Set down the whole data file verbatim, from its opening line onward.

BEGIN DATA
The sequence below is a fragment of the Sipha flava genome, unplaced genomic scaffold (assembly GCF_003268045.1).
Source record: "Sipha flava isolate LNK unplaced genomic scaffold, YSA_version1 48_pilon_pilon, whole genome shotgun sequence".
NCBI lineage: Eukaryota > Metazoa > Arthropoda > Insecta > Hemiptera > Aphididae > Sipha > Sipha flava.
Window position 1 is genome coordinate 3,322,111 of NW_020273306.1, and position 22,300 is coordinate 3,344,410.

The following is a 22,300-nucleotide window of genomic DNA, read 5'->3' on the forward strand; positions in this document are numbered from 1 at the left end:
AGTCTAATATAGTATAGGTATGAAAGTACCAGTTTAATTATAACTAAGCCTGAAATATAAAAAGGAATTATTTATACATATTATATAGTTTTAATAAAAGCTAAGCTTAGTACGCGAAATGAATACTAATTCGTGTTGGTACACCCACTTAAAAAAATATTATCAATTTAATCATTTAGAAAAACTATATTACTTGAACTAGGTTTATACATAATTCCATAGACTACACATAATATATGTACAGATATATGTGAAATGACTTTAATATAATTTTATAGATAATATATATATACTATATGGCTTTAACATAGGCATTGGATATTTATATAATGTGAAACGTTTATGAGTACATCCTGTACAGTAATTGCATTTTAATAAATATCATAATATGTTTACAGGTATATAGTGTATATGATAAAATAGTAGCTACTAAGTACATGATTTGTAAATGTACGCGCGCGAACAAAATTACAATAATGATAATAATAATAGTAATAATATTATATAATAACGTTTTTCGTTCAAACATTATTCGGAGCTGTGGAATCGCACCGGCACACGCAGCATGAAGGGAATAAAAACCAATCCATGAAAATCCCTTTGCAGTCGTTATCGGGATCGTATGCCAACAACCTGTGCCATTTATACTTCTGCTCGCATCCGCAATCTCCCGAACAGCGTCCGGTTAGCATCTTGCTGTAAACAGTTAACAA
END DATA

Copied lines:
The sequence below is a fragment of the Sipha flava genome, unplaced genomic scaffold (assembly GCF_003268045.1).
Source record: "Sipha flava isolate LNK unplaced genomic scaffold, YSA_version1 48_pilon_pilon, whole genome shotgun sequence".
NCBI lineage: Eukaryota > Metazoa > Arthropoda > Insecta > Hemiptera > Aphididae > Sipha > Sipha flava.
Window position 1 is genome coordinate 3,322,111 of NW_020273306.1, and position 22,300 is coordinate 3,344,410.

The following is a 22,300-nucleotide window of genomic DNA, read 5'->3' on the forward strand; positions in this document are numbered from 1 at the left end:
AGTCTAATATAGTATAGGTATGAAAGTACCAGTTTAATTATAACTAAGCCTGAAATATAAAAAGGAATTATTTATACATATTATATAGTTTTAATAAAAGCTAAGCTTAGTACGCGAAATGAATACTAATTCGTGTTGGTACACCCACTTAAAAAAATATTATCAATTTAATCATTTAGAAAAACTATATTACTTGAACTAGGTTTATACATAATTCCATAGACTACACATAATATATGTACAGATATATGTGAAATGACTTTAATATAATTTTATAGATAATATATATATACTATATGGCTTTAACATAGGCATTGGATATTTATATAATGTGAAACGTTTATGAGTACATCCTGTACAGTAATTGCATTTTAATAAATATCATAATATGTTTACAGGTATATAGTGTATATGATAAAATAGTAGCTACTAAGTACATGATTTGTAAATGTACGCGCGCGAACAAAATTACAATAATGATAATAATAATAGTAATAATATTATATAATAACGTTTTTCGTTCAAACATTATTCGGAGCTGTGGAATCGCACCGGCACACGCAGCATGAAGGGAATAAAAACCAATCCATGAAAATCCCTTTGCAGTCGTTATCGGGATCGTATGCCAACAACCTGTGCCATTTATACTTCTGCTCGCATCCGCAATCTCCCGAACAGCGTCCGGTTAGCATCTTGCTGTAAACAGTTAACAA